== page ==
In Kindergarten, students further their phonetic, comprehension, fluency, grammar, and writing skills. Students begin the year reviewing consonants, short vowel sounds, and forming word families. By the end of the year, students will have mastered the Kindergarten phonics program including long vowel patterns, consonant digraphs, blends, and various other phonics skills. They will also leave Kindergarten knowing the 92 Dolch Pre-Primer and Primer sight words. Students build reading and writing foundational skills such as decoding text through picture books, read-alouds, independent reading time, and story writing. Guided reading groups allow teachers to meet students where they are in their literacy development and progress in reading levels. Students will also be introduced to story elements through a variety of fiction and nonfiction books while learning the process of re-telling and summarizing. Kindergarten provides a solid foundation in order for students to be successful readers and writers.
The Kindergarten math curriculum allows students to work on daily routines such as calendar concepts, number sense, and counting. Students develop number sense through the use of manipulatives and a variety of activities, drawings, and strategies. By the end of Kindergarten, students will have mastered counting beyond 130, skip counting by twos, fives, and tens, and place value in the ones, tens, and hundreds. Students begin to form addition and subtraction equations, fact families, and number comparisons using greater than, less than, and equal to. Kindergarten students also learn the attributes of two and three dimensional shapes and begin the basic understanding of counting and exchanging coins. Making applications of real word scenarios are learned through measurement, graphing data, and time using digital and analog clocks. Teacher modeling, hands-on activities, and independent practice allows students to leave Kindergarten with a fundamental knowledge and love for math.
Kindergarten focuses on science with an experimental and research approach. Studying units on living and non-living things, Earth and sky, weather, and matter, students are able to formulate questions, conduct experiments, and learn through a variety of technology and books. During the school-wide Human Body Fair, Kindergarten discusses the parts and importance of the central nervous system. Throughout the year, students will build their scientific curiosity, grow their ability to observe and ask questions, and gain skills to design and test their theories.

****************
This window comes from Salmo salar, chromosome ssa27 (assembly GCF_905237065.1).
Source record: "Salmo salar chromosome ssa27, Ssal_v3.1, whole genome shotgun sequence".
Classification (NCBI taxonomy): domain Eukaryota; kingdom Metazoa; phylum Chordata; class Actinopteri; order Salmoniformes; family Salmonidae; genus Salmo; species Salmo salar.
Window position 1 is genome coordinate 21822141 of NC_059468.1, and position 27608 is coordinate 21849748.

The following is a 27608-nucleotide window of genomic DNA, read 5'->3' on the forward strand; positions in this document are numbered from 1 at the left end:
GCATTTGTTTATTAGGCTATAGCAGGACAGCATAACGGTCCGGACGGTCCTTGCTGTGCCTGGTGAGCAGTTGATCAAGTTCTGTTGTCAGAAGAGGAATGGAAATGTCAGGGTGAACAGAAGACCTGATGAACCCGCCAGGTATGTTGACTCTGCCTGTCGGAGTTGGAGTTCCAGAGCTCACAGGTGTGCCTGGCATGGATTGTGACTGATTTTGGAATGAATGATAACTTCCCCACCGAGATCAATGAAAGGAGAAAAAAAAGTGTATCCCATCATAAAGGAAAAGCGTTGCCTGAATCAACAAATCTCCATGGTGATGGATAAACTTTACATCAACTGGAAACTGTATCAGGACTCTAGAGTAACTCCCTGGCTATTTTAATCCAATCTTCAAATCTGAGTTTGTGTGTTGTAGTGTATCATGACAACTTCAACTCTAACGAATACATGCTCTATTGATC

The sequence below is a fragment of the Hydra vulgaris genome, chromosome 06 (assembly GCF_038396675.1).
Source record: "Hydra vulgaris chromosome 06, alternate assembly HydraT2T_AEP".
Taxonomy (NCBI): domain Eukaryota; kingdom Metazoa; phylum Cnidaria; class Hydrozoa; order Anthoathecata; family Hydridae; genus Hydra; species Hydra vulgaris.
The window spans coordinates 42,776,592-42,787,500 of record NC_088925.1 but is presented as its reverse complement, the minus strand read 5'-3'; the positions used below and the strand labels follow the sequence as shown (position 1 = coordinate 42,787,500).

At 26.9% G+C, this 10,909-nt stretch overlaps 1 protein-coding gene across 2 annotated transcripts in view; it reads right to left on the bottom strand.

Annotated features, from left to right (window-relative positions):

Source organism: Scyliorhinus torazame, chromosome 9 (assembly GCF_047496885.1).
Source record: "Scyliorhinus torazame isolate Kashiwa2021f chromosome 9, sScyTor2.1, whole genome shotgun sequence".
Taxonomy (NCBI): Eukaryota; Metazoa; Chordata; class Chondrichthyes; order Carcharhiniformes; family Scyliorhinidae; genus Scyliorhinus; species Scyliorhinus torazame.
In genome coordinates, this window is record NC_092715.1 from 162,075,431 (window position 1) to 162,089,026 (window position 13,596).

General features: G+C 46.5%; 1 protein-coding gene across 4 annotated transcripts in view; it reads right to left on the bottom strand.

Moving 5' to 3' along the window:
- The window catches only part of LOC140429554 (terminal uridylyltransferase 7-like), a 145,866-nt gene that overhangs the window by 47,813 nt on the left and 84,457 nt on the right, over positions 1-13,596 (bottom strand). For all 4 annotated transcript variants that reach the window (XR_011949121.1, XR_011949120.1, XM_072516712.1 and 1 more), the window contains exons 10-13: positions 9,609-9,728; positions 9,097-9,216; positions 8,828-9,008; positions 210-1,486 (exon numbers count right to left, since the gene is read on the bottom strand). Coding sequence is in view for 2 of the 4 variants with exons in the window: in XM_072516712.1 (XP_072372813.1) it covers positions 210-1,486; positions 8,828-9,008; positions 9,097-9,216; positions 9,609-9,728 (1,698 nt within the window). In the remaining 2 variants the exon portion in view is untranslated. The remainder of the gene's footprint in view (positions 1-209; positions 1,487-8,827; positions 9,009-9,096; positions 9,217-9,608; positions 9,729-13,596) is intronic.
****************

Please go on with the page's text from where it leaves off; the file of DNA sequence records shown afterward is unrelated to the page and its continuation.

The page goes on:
During social studies, Kindergarten students explore how individuals belong to a community through the classroom, school, neighborhoods, state, and country. Students discuss holidays, presidents, and monuments through the use of nonfiction books and educational videos. Kindergarten also studies the similarities and differences of our country and world’s past and present. Students discover the history of Pilgrims, Native Americans, and the first settlement by participating in a special Thanksgiving feast. Through interactive lessons and projects, Kindergarten students study and create their connections to the world.
Spanish for Kindergarten students is lively and fun. The teacher seeks to help the children continue to develop vocabulary, pronunciation skills, and an understanding of the target cultures through hands-on and culturally stimulating ways. The students will develop awareness of Mexico, its location, people, and customs.
Primary School technology classes focus on development of fine motor skills with use of the mouse and basic keyboard. Websites are utilized to reinforce classroom lessons. Beginning lessons in digital safety focus on staying on websites approved by teachers or parents.
Kindergarten and first grade students will begin to learn about the elements of art: lines, shapes, colors, space, value, form, and texture. They will discover secondary and neutral colors and how to use them in creating art. Students will also begin to use patterns.
The Sullins model for music education is built upon each student progressing in their knowledge per annum. Kindergarten students at Sullins are introduced to music through beat (steady beat), voice (whisper, talk, shout), rhythm (discovering the difference between beat and rhythm), pitch, patterns, introduction to instruments, dynamics, duration, and listening.
As their year at Sullins progresses, students will learn to sing in tune and on pitch with more consistency, learn to demonstrate a steady beat with more consistency, identify and read rhythmic notation, coordinate movement with music in the form of dances, more complex circle games, and creative movement.
Students will sing in tune and on pitch with more consistency, will demonstrate a steady beat with more consistency at different tempo, and will learn to sing and play simple two-part songs. Students will also be introduced to the concept of harmony and will learn to identify the following musical symbols: staff, treble clef, bar line, measure, double bar line, repeat sign, quarter note, quarter rest, half note, half rest.
The children will coordinate movement with music in the form of more complex dances, circle games, and creative movement.
Kindergarten children continue to explore the library through checking out books for personal enjoyment as well as choosing a leveled selection that allows them to practice their reading skills. Kindergarten students continue to participate in discussions about the books that are read, focusing on the elements of a story.
Primary School curriculum focuses on movement, balance, depth perception, and spatial awareness. These skills are taught through age appropriate obstacle courses and tag games. Hand-eye coordination are practiced through throwing and catching games.